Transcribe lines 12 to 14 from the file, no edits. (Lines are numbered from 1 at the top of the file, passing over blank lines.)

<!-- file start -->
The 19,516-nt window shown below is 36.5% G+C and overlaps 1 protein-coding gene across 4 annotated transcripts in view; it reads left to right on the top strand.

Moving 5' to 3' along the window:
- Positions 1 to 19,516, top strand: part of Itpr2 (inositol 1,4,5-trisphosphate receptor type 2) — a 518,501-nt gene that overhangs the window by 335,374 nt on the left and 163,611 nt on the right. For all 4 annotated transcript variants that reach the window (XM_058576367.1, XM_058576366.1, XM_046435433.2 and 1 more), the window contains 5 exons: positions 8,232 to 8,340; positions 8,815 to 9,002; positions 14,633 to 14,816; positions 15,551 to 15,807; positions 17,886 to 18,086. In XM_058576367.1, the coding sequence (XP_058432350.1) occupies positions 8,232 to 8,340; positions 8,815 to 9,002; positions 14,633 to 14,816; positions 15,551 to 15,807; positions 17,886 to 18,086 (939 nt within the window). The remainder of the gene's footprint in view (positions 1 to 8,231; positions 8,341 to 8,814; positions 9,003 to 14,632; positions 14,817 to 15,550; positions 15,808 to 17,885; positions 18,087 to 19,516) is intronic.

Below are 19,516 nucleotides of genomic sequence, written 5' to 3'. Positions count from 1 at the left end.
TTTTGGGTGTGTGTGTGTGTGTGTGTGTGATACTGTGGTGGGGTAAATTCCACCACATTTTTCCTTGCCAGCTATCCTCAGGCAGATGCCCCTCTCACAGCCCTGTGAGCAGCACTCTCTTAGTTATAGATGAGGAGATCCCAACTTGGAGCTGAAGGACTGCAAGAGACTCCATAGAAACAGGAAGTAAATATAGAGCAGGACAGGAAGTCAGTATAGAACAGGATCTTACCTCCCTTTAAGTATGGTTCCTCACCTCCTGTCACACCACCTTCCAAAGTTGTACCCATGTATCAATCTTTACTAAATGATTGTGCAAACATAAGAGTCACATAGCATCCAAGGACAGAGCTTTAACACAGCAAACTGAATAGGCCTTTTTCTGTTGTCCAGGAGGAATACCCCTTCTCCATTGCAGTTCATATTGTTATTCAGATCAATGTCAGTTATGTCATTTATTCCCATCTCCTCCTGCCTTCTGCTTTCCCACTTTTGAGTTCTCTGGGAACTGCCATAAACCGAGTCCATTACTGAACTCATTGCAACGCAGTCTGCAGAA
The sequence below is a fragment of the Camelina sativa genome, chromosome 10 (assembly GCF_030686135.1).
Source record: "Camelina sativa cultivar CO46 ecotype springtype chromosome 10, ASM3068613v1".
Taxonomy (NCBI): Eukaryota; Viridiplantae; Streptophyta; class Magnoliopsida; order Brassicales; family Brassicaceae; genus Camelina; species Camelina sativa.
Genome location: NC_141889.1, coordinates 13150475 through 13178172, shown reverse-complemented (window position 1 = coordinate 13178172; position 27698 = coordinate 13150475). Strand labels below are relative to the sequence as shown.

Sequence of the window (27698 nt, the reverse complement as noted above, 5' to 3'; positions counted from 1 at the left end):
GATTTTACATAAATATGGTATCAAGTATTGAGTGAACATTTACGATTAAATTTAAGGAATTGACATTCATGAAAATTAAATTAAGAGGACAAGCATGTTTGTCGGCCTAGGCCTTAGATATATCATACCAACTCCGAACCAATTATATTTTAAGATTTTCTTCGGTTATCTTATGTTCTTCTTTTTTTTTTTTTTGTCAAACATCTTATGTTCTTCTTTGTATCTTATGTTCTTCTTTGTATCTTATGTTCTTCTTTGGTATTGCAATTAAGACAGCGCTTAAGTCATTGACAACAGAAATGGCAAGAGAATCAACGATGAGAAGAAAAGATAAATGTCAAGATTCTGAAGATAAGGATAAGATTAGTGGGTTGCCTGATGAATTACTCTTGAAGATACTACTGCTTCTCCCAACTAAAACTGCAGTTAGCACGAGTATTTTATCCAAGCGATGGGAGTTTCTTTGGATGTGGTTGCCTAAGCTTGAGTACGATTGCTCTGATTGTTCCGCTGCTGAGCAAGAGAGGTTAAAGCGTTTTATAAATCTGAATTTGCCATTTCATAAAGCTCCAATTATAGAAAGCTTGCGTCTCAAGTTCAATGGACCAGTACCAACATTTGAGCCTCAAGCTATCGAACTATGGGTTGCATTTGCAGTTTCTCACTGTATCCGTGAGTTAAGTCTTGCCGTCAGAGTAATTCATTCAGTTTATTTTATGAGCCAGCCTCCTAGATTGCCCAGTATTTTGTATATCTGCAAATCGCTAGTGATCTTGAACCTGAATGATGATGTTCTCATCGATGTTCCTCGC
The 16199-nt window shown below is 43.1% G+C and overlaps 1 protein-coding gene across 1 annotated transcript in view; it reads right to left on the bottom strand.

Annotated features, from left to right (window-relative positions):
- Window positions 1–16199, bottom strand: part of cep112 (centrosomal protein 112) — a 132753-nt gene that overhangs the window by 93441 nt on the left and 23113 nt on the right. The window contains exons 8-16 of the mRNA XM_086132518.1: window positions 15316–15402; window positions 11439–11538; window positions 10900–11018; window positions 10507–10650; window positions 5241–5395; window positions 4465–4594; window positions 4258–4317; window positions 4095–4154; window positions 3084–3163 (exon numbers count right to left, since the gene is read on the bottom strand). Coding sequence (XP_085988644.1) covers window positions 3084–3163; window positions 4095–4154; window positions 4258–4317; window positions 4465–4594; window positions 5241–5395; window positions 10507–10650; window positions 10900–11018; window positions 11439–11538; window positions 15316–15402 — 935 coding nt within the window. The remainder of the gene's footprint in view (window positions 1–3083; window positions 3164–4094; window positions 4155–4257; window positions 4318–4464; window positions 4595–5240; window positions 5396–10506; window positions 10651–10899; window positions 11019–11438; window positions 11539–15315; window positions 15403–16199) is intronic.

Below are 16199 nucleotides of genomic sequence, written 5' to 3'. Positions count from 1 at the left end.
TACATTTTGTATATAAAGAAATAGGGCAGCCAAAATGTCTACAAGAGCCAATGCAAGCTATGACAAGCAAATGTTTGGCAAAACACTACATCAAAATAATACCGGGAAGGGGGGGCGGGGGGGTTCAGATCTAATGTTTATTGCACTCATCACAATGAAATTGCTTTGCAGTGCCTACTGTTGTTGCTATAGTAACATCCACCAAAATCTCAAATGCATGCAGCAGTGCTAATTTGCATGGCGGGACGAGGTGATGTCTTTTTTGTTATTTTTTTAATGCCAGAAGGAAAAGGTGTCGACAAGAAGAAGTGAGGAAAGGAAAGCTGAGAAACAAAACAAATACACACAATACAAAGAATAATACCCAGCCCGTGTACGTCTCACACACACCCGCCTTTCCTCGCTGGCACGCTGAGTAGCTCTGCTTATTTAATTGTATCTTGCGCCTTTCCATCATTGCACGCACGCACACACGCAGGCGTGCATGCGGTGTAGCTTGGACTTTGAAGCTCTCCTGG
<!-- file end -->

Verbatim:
The 16199-nt window shown below is 43.1% G+C and overlaps 1 protein-coding gene across 1 annotated transcript in view; it reads right to left on the bottom strand.

Annotated features, from left to right (window-relative positions):
- Window positions 1–16199, bottom strand: part of cep112 (centrosomal protein 112) — a 132753-nt gene that overhangs the window by 93441 nt on the left and 23113 nt on the right. The window contains exons 8-16 of the mRNA XM_086132518.1: window positions 15316–15402; window positions 11439–11538; window positions 10900–11018; window positions 10507–10650; window positions 5241–5395; window positions 4465–4594; window positions 4258–4317; window positions 4095–4154; window positions 3084–3163 (exon numbers count right to left, since the gene is read on the bottom strand). Coding sequence (XP_085988644.1) covers window positions 3084–3163; window positions 4095–4154; window positions 4258–4317; window positions 4465–4594; window positions 5241–5395; window positions 10507–10650; window positions 10900–11018; window positions 11439–11538; window positions 15316–15402 — 935 coding nt within the window. The remainder of the gene's footprint in view (window positions 1–3083; window positions 3164–4094; window positions 4155–4257; window positions 4318–4464; window positions 4595–5240; window positions 5396–10506; window positions 10651–10899; window positions 11019–11438; window positions 11539–15315; window positions 15403–16199) is intronic.